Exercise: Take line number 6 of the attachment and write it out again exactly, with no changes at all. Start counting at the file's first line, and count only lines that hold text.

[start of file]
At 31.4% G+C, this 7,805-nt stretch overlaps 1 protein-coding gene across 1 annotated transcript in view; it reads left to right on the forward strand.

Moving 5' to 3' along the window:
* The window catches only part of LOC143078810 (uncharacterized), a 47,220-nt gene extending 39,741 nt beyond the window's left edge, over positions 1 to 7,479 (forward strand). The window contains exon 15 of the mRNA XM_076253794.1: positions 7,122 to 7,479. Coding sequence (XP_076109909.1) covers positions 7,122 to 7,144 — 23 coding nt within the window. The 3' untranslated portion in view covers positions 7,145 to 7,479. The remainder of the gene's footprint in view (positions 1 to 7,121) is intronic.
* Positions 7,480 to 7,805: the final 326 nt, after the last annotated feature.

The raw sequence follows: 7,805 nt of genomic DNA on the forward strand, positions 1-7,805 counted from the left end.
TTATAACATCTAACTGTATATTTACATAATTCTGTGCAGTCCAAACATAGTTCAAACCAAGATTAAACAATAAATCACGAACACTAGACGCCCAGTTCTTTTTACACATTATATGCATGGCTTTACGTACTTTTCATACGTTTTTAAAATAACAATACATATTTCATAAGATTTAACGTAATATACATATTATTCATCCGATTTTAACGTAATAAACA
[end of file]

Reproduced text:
TTATAACATCTAACTGTATATTTACATAATTCTGTGCAGTCCAAACATAGTTCAAACCAAGATTAAACAATAAATCACGAACACTAGACGCCCAGTTCTTTTTACACATTATATGCATGGCTTTACGTACTTTTCATACGTTTTTAAAATAACAATACATATTTCATAAGATTTAACGTAATATACATATTATTCATCCGATTTTAACGTAATAAACA